answering any other questions anybody on this list may have for me,
either in public email or privately.  This situation is not the
Board's preferred way to do things, but the Board does prefer to do
things it considers responsible compared to doing nothing because it
lacks any confidence whatsoever in its own ability to act responsibly.
In this circumstance we felt it better to act than to wait (or, more
accurately, more harmful to wait than to act).

Some of you have already expressed your strong disagreement with our
decision, and you, too, are entitled to your opinion.  But know this:
the board does value your opinion, and we hope that you will continue
to provide it, both when you agree and when you disagree with our
policies, procedures, and decisions.  And the board takes very
seriously its responsibility for serving the communities of
developers, users, and other stakeholders who want to see more people
benefiting from more open source software, software that fulfills the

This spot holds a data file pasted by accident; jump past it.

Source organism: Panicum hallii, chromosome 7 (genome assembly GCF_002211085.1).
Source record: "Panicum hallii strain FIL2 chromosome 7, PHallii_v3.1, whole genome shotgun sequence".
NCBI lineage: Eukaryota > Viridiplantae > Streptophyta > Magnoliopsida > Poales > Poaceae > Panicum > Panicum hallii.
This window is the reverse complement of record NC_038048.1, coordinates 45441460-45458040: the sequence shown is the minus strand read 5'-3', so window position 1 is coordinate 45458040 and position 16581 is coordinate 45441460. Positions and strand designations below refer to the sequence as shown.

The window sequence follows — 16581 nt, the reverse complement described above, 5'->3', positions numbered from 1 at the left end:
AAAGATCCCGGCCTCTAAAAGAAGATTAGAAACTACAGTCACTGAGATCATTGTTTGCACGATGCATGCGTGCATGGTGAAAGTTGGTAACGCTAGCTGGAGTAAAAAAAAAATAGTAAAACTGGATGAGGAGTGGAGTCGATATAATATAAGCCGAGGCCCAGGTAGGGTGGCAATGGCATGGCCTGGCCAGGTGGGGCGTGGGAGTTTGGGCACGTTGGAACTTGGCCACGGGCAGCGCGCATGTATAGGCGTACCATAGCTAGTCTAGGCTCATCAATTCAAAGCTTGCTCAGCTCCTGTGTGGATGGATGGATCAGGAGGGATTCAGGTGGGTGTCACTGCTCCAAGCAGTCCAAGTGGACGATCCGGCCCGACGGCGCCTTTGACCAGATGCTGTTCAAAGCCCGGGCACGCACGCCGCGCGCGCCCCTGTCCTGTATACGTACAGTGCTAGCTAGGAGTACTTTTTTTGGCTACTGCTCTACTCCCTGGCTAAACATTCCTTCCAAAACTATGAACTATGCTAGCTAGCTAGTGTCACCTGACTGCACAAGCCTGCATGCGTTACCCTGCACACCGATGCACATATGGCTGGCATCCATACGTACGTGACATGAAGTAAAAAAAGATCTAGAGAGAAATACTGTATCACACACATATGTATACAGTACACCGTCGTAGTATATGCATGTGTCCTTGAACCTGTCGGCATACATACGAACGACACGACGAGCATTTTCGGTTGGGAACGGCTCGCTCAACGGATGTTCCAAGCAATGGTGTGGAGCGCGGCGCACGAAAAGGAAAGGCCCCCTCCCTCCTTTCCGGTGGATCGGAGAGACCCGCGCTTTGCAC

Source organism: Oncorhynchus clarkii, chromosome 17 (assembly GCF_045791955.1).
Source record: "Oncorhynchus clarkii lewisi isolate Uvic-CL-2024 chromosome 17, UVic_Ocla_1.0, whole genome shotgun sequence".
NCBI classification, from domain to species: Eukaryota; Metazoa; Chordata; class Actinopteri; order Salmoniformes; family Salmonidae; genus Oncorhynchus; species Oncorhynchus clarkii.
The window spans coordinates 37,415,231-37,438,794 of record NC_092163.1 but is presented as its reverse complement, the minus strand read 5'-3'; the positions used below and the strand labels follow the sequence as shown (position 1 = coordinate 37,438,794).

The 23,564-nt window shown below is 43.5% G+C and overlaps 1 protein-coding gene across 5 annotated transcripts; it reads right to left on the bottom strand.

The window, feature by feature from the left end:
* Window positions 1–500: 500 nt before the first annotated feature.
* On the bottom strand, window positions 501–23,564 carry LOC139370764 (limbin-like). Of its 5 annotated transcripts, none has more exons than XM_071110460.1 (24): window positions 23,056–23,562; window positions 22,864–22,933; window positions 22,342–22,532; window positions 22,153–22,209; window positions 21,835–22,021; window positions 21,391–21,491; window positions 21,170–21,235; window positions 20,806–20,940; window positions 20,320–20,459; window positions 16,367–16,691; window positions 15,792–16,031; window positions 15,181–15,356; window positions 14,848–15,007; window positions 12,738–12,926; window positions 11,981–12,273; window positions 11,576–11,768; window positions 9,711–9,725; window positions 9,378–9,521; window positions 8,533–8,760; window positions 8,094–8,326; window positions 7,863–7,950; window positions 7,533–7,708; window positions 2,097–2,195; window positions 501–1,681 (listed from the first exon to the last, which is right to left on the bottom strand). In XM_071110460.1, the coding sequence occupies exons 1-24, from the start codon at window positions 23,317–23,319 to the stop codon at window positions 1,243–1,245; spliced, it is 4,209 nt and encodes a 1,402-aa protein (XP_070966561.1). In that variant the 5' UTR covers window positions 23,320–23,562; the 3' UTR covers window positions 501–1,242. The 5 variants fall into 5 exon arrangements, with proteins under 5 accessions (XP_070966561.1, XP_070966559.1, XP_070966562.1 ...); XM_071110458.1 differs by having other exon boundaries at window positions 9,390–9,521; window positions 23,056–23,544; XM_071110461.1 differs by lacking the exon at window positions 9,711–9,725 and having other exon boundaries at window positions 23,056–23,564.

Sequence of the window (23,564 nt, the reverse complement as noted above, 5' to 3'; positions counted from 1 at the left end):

promise of the OSD.

The next OSI Board meeting is scheduled for August 11th, and it will
likely be at 11AM EDT (8AM PDT).  If you would like to attend (by
conference call), send me an email and I'll work out how to get you
dialed in.  If you'd like to address the board, I'll create time on
the schedule for that.

M



--
--
Ross Mayfield
CEO & Co-founder
Socialtext
1-877-GET-WIKI, ext. 209
655 High St. Palo Alto, CA 94301
ross.mayfield@socialtext.com
skype:rossmayfield
company: http://www.socialtext.com
blog: http://ross.typepad.com
this email is: [ ] bloggable [ x ] ask first [ ] private